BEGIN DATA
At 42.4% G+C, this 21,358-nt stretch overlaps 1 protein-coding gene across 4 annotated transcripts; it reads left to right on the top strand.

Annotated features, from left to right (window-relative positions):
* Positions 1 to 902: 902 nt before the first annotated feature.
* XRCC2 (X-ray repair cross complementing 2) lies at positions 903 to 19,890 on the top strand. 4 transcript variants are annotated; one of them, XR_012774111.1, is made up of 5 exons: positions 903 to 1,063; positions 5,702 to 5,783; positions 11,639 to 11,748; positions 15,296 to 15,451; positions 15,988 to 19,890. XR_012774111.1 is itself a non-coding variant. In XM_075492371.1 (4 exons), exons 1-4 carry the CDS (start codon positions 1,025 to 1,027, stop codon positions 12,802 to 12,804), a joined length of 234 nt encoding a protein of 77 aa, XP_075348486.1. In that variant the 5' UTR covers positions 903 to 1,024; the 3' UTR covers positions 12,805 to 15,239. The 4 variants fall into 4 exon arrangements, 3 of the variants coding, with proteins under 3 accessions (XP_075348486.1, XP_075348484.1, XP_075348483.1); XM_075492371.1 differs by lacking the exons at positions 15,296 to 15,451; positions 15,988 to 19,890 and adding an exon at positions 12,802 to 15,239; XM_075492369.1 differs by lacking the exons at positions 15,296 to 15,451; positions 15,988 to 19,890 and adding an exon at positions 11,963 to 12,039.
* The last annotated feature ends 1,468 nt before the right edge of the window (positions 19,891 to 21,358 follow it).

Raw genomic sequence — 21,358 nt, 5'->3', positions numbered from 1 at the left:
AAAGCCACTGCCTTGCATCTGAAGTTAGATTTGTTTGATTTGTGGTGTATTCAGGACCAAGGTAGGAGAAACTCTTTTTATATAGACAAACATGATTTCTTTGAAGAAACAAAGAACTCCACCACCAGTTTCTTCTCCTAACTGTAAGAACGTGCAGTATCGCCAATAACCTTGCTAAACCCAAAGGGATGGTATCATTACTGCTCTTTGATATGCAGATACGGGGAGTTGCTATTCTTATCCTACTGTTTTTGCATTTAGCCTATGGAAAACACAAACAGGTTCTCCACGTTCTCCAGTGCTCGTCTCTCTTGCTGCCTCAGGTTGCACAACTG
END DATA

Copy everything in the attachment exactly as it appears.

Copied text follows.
At 42.4% G+C, this 21,358-nt stretch overlaps 1 protein-coding gene across 4 annotated transcripts; it reads left to right on the top strand.

Annotated features, from left to right (window-relative positions):
* Positions 1 to 902: 902 nt before the first annotated feature.
* XRCC2 (X-ray repair cross complementing 2) lies at positions 903 to 19,890 on the top strand. 4 transcript variants are annotated; one of them, XR_012774111.1, is made up of 5 exons: positions 903 to 1,063; positions 5,702 to 5,783; positions 11,639 to 11,748; positions 15,296 to 15,451; positions 15,988 to 19,890. XR_012774111.1 is itself a non-coding variant. In XM_075492371.1 (4 exons), exons 1-4 carry the CDS (start codon positions 1,025 to 1,027, stop codon positions 12,802 to 12,804), a joined length of 234 nt encoding a protein of 77 aa, XP_075348486.1. In that variant the 5' UTR covers positions 903 to 1,024; the 3' UTR covers positions 12,805 to 15,239. The 4 variants fall into 4 exon arrangements, 3 of the variants coding, with proteins under 3 accessions (XP_075348486.1, XP_075348484.1, XP_075348483.1); XM_075492371.1 differs by lacking the exons at positions 15,296 to 15,451; positions 15,988 to 19,890 and adding an exon at positions 12,802 to 15,239; XM_075492369.1 differs by lacking the exons at positions 15,296 to 15,451; positions 15,988 to 19,890 and adding an exon at positions 11,963 to 12,039.
* The last annotated feature ends 1,468 nt before the right edge of the window (positions 19,891 to 21,358 follow it).

Raw genomic sequence — 21,358 nt, 5'->3', positions numbered from 1 at the left:
AAAGCCACTGCCTTGCATCTGAAGTTAGATTTGTTTGATTTGTGGTGTATTCAGGACCAAGGTAGGAGAAACTCTTTTTATATAGACAAACATGATTTCTTTGAAGAAACAAAGAACTCCACCACCAGTTTCTTCTCCTAACTGTAAGAACGTGCAGTATCGCCAATAACCTTGCTAAACCCAAAGGGATGGTATCATTACTGCTCTTTGATATGCAGATACGGGGAGTTGCTATTCTTATCCTACTGTTTTTGCATTTAGCCTATGGAAAACACAAACAGGTTCTCCACGTTCTCCAGTGCTCGTCTCTCTTGCTGCCTCAGGTTGCACAACTG